In September, Seattle Port Commissioner John Creighton moderated a panel of federal, state and local officials on “How to Increase Your Bottom Line with Exports” at the Seattle International Textile Expo.
While the fashion and textile industry often seems to go unnoticed in the Pacific Northwest, Washington State represents the 4th largest fashion cluster in United States. Major players like Nordstrom, REI and Eddie Bauer mix with high fashion companies like Luly Yang; small boutiques and designers focused on local hipsters mix with businesses like Tactical Tailor that provide uniforms for the military; and of course the Northwest is home to lots of outdoor gear manufacturers such as Filson and Zumiez.
The Port of Seattle together with the Port of Tacoma constitutes the 3rd largest seaport cluster in the United States. Seattle-Tacoma International Airport is the 16th busiest commercial airport in the country. And according to a recent study, two out of every five jobs in Washington State, or 40%, are based on international trade. In short, Pacific Northwest fashion and other businesses looking to increase revenue through exports are well-positioned to do so.
A good example of a clothing wholesaler and retailer that has used the Port of Seattle’s trade infrastructure to its advantage is the Norwegian company Helly Hansen in June 2012 edition of Containerisation International). A significant majority of the leisurewear that Helly Hansen exports to North America comes from Asia. Helly Hansen has been able to take advantage of the Port of Seattle’s Free Trade Zone (FTZ). FTZs are a duty-free, quota-free, secured area in a designated customs “port of entry,” considered outside US Customs territory. Within a zone, foreign goods can be brought into the United States without formal customs entry for assembly, manufacture, display, destruction or other processing. Duty payments can be deferred, reduced or eliminated when an FTZ is utilized.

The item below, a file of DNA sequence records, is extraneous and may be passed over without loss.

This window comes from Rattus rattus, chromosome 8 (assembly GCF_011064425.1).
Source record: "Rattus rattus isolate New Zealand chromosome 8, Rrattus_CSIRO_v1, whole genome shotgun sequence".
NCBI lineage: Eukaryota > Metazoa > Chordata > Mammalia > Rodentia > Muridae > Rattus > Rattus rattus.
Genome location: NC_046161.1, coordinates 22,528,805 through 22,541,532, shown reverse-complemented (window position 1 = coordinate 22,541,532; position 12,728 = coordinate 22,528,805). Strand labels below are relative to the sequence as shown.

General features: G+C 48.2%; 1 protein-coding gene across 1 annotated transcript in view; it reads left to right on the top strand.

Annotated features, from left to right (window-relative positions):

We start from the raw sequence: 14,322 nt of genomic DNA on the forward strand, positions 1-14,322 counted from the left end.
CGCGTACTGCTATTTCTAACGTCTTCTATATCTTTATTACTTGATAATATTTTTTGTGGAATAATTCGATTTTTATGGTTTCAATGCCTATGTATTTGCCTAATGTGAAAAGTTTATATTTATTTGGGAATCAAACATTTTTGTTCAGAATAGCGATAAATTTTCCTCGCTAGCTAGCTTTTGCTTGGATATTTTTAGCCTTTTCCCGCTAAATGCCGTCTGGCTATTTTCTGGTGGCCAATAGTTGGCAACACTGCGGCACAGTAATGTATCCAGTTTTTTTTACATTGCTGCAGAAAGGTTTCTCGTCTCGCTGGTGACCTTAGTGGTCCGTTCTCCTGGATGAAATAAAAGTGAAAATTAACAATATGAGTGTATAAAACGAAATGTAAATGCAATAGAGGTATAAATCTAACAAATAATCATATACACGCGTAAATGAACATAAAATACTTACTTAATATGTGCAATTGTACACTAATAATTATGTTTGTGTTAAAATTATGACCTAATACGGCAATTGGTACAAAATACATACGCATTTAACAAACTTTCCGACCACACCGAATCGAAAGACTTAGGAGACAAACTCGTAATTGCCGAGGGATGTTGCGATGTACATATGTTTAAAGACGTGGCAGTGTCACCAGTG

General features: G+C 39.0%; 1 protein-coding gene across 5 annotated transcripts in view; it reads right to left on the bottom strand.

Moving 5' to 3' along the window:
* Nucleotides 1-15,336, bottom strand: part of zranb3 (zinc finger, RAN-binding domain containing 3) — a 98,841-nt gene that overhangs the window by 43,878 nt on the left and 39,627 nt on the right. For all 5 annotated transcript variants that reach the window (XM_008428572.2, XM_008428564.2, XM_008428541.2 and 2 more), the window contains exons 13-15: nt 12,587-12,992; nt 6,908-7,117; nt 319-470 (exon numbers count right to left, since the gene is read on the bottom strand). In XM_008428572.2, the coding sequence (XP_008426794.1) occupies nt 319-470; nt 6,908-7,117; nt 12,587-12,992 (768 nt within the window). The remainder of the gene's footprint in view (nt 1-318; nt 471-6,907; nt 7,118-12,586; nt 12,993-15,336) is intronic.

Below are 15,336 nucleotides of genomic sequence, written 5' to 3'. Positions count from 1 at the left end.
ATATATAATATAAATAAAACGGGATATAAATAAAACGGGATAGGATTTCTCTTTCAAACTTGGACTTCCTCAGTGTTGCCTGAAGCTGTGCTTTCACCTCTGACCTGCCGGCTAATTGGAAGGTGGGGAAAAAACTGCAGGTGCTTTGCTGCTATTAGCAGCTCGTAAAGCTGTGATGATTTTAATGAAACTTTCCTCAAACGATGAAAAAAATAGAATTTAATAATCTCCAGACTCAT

The FTZ has allowed Helly Hansen to lower high apparel import taxes, with some duties being reduced and others deferred. Use of the port’s FTZ also has allowed Helly Hansen to reduce processing and entry fees and related paperwork. Moreover, because the Port of Seattle’s FTZ is approved under the federal government’s “Alternative Site Framework” (ASF) scheme, it only took Helly Hansen 30 days to get FTZ accreditation, something that otherwise could have taken up to 18 months and cost significantly more. According to Commissioner Creighton, the Port of Seattle was one of the first ports in the United States to secure the ASF option.
“The Port of Seattle’s FTZ helps companies level the playing field with competitor operations in overseas markets,” said Commissioner Creighton. “With today’s global economy, we need every competitive advantage we can get in order to help create jobs in the Pacific Northwest.”